Why You'll Love Antwerp
Posted by Mary-Frances Walsh
Posted in: Tauck’s Travelogue
Tags: Antwerp, Belgium, Museums, Travel
When Tauck’s riverboat docks alongside an Antwerp quay this spring, guests traveling on our Holland and Belgium in Spring cruise can take an easy stroll over to visit Antwerp’s historic district; if you are among them, you’re in for a Belgian treat.
This port city on the River Scheldt was shaped through time by its role as a mover of goods and people. As early as the 12th century, Antwerp flourished as a producer of fine woolens, cloth and art, shipped out over the River Scheldt to France, Spain, Portugal and England. In the late 1800s the city’s industrial and shipping might grew exponentially under Napoleon, who expanded Antwerp’s port facilities to create a center for long-haul trade with Asia and Africa. Antwerp today is a modern seaport, a central European hub that remains well-connected by rail to the disparate corners of Europe.
Nonetheless, Antwerp remains a city with an intimate feel. It’s said to be impossible to get lost here and that you can walk or bike from one side of the city to another. You’ll feel this intimacy as you walk the historic district; it’s a bit like stepping into a scene in a Flemish old master’s painting. Cobblestoned lanes lead to interesting turns and bends, past quiet squares and beneath corner carvings of religious figures or shipping-related images that date back to medieval times. The streets are lined with inviting restaurants, cafés and bier pubs, petite chocolateries and designer clothing shops.
All paths here seem to lead to the Grote Markt, Antwerp’s triangular-shaped central square. It’s surrounded by rows of ornate guild halls, a flamboyant Town Hall completed in 1564, and the Gothic Onze-Lieve-Vrouwekathedraal (Cathedral of Our Lady). Nearly 170 years in the making, her delicately carved spire towers some 400 feet high above the square; you’ll see it peeking over the rooftops at many a turn in the historic district. En route to the cathedral, you may well pass by the Museum Plantin-Moretus, a UNESCO World Heritage Site housed in a medieval-era building; inside are the world’s oldest printing presses, many of the world’s oldest books, and 19 portraits by native-born Peter Paul Rubens.
Just north of the historic district is Eilandje, a riverside area of warehouses undergoing retransformation as restaurants, theatres and loft-style living spaces. Rising above them – not unlike the cathedral over the historic district – is the contemporary 10-story MAS museum, an architecturally acclaimed building designed as a series of vertical blocks. Each floor houses a themed-collection of works that tell the story of Antwerp, ranging from Flemish masters’ paintings to contemporary video installations.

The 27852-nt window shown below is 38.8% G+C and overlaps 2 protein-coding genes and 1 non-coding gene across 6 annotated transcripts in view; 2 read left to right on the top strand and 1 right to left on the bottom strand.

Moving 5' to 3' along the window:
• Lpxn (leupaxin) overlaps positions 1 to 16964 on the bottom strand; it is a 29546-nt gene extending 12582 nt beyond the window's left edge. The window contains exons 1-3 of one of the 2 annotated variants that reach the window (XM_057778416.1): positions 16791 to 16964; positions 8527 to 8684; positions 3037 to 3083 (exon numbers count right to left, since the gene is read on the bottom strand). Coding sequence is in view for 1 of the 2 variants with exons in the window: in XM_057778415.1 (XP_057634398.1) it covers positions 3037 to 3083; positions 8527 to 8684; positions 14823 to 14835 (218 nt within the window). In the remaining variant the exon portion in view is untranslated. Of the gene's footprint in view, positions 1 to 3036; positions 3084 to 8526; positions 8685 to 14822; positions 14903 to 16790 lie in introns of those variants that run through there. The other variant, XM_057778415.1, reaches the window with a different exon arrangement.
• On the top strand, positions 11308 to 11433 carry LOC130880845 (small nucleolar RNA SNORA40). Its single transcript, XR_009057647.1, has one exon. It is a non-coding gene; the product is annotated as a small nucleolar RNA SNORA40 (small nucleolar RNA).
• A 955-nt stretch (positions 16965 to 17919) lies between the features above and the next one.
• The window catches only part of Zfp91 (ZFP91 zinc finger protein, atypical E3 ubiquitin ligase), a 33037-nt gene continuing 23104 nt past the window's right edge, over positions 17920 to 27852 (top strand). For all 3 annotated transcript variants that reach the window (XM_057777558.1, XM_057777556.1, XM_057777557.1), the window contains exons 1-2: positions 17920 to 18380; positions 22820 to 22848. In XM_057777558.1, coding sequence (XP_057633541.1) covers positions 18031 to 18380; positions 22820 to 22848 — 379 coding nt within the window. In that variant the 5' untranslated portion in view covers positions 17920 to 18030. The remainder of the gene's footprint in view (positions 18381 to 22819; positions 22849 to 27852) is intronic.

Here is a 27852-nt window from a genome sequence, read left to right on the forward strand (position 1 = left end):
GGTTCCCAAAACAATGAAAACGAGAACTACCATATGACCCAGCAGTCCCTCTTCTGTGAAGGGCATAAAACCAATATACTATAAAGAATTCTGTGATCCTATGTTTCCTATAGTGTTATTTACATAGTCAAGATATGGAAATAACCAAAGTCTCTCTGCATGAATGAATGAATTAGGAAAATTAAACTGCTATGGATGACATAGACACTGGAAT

Eilandje is also home to the new Red Star Line Museum – called one of the “hottest museums of 2014” by the Huffington Post – and an included experience for Tauck guests. Its focus is on the universal experience of migration; individual and family stories are touchingly told through photographs, historic videos, recorded interviews, and the personal belongings of emigrants who traveled with the Red Line shipping company between Europe and North America, 1873 -1934. In this time period, two million men, women and children made their way across the Atlantic – departing from the very quays of Antwerp where Tauck’s riverboat docks today.
Most had first traveled across Europe to Antwerp, made reachable by its excellent train connections; many sought an escape from poverty in Eastern Europe or from persecution in pre-Nazi Germany. Some were turned away after screening for medical reasons, as the shipping company was held responsible for returning any passengers rejected at ports across the Atlantic, like Ellis Island. Some traveled onboard in first-class style, enjoying fine dining, evening musical entertainment and silver-spoon service.
Illustrative exhibits tell the stories of those who steamed across the ocean in both first and second class and the heart-wrenching tales of families separated when loved ones (including children) were forced to stay behind for health reasons. Red Star Line passengers included a Russian five-year-old boy who grew up in America to become known as the composer, Irving Berlin – and Albert Einstein, a regular guest.
Two final experiences that should not be missed on a visit to Antwerp include a glimpse of the city’s splendid central railway station (its restored lobby and glass-topped train platforms were saved from demolition in 1975) and a sampling of Belgian beers and frites (“French” fries). As a Tauck guest, you can be certain to have an opportunity to try the pleasures of both.